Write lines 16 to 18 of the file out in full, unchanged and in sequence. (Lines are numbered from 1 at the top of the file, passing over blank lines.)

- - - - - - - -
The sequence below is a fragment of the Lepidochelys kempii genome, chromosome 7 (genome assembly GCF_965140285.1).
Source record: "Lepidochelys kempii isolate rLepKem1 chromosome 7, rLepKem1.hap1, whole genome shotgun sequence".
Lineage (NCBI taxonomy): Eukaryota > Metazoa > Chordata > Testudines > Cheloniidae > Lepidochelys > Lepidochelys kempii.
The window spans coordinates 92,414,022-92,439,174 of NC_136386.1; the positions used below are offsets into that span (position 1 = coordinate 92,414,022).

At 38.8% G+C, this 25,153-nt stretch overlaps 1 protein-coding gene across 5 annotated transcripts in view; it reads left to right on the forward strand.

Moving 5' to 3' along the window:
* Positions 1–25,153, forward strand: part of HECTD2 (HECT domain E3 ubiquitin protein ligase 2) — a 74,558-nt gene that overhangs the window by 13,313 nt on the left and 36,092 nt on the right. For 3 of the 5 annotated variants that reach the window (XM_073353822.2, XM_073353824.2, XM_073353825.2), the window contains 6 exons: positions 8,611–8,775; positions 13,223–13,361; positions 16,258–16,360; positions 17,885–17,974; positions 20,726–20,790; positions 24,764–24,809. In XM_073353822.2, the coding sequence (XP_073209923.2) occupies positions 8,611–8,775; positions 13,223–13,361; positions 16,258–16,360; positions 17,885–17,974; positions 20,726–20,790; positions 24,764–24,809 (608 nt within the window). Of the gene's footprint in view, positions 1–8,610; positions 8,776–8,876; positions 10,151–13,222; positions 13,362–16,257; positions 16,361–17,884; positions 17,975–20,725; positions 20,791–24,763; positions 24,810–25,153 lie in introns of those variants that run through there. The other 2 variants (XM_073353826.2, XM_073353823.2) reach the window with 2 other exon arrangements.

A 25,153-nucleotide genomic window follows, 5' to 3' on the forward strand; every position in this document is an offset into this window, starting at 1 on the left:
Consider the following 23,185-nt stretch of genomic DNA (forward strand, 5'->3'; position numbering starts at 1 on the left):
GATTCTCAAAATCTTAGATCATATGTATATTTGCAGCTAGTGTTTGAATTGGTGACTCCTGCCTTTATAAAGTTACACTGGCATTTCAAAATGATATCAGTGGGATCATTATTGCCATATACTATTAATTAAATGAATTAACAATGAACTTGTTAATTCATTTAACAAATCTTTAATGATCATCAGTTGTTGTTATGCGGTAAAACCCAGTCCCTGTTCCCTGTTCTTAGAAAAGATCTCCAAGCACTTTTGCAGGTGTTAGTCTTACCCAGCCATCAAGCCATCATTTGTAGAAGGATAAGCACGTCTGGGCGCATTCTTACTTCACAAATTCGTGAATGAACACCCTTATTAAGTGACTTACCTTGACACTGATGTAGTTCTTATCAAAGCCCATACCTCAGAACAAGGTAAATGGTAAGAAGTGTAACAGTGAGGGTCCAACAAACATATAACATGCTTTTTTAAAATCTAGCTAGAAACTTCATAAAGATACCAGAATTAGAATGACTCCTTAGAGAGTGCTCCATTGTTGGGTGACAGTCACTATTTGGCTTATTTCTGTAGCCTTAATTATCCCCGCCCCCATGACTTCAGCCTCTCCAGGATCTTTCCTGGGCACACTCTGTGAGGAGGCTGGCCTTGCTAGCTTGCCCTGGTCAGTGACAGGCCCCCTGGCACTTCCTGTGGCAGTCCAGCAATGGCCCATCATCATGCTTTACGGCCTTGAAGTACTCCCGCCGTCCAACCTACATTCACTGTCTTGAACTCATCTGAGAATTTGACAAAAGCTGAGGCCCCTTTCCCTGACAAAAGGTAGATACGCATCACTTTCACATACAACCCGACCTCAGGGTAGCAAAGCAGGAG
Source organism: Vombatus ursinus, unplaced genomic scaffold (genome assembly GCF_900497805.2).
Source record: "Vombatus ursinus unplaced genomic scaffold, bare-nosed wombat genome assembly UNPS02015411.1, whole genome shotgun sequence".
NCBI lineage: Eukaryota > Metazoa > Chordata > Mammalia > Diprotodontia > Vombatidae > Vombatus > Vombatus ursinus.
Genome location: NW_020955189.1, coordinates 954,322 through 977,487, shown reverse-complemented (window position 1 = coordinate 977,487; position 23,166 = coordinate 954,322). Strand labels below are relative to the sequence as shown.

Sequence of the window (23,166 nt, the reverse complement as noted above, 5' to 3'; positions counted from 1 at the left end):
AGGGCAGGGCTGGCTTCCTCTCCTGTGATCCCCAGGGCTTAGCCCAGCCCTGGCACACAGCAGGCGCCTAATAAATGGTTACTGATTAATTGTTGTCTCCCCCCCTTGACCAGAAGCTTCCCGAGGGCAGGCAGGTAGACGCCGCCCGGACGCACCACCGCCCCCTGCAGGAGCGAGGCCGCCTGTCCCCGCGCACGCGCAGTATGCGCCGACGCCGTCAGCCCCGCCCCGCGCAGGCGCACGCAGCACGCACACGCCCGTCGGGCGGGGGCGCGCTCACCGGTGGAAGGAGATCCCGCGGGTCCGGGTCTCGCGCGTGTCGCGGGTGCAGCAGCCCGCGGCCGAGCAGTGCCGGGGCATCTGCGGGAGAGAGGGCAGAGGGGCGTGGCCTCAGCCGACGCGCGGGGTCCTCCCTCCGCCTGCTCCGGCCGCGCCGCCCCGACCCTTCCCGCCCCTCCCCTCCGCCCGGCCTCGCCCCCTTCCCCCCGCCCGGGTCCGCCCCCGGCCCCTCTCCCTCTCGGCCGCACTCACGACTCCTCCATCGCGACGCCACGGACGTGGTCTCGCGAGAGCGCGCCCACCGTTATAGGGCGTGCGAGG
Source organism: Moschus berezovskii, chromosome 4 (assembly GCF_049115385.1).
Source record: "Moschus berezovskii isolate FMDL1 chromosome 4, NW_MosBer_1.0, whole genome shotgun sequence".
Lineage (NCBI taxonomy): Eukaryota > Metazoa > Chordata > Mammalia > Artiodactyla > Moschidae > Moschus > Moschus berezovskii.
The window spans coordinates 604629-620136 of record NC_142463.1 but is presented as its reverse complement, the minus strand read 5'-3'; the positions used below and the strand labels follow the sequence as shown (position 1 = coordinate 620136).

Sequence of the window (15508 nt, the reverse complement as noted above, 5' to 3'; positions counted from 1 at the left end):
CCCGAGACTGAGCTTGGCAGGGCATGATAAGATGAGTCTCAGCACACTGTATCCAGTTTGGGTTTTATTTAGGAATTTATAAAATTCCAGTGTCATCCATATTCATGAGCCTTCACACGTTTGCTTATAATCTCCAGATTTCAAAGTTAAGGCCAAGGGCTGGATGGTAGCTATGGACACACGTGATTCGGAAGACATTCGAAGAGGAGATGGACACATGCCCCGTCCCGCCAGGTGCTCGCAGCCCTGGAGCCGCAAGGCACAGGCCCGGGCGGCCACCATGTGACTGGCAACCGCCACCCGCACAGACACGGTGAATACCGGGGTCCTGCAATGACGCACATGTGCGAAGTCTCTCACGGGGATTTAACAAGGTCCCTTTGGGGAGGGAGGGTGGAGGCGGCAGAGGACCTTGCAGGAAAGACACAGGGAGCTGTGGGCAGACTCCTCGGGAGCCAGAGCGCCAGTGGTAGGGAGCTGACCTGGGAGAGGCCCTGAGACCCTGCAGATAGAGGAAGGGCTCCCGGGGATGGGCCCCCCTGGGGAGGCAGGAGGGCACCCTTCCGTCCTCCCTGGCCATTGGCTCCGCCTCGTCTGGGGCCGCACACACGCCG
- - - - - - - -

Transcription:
AGGGCAGGGCTGGCTTCCTCTCCTGTGATCCCCAGGGCTTAGCCCAGCCCTGGCACACAGCAGGCGCCTAATAAATGGTTACTGATTAATTGTTGTCTCCCCCCCTTGACCAGAAGCTTCCCGAGGGCAGGCAGGTAGACGCCGCCCGGACGCACCACCGCCCCCTGCAGGAGCGAGGCCGCCTGTCCCCGCGCACGCGCAGTATGCGCCGACGCCGTCAGCCCCGCCCCGCGCAGGCGCACGCAGCACGCACACGCCCGTCGGGCGGGGGCGCGCTCACCGGTGGAAGGAGATCCCGCGGGTCCGGGTCTCGCGCGTGTCGCGGGTGCAGCAGCCCGCGGCCGAGCAGTGCCGGGGCATCTGCGGGAGAGAGGGCAGAGGGGCGTGGCCTCAGCCGACGCGCGGGGTCCTCCCTCCGCCTGCTCCGGCCGCGCCGCCCCGACCCTTCCCGCCCCTCCCCTCCGCCCGGCCTCGCCCCCTTCCCCCCGCCCGGGTCCGCCCCCGGCCCCTCTCCCTCTCGGCCGCACTCACGACTCCTCCATCGCGACGCCACGGACGTGGTCTCGCGAGAGCGCGCCCACCGTTATAGGGCGTGCGAGG
Source organism: Moschus berezovskii, chromosome 4 (assembly GCF_049115385.1).
Source record: "Moschus berezovskii isolate FMDL1 chromosome 4, NW_MosBer_1.0, whole genome shotgun sequence".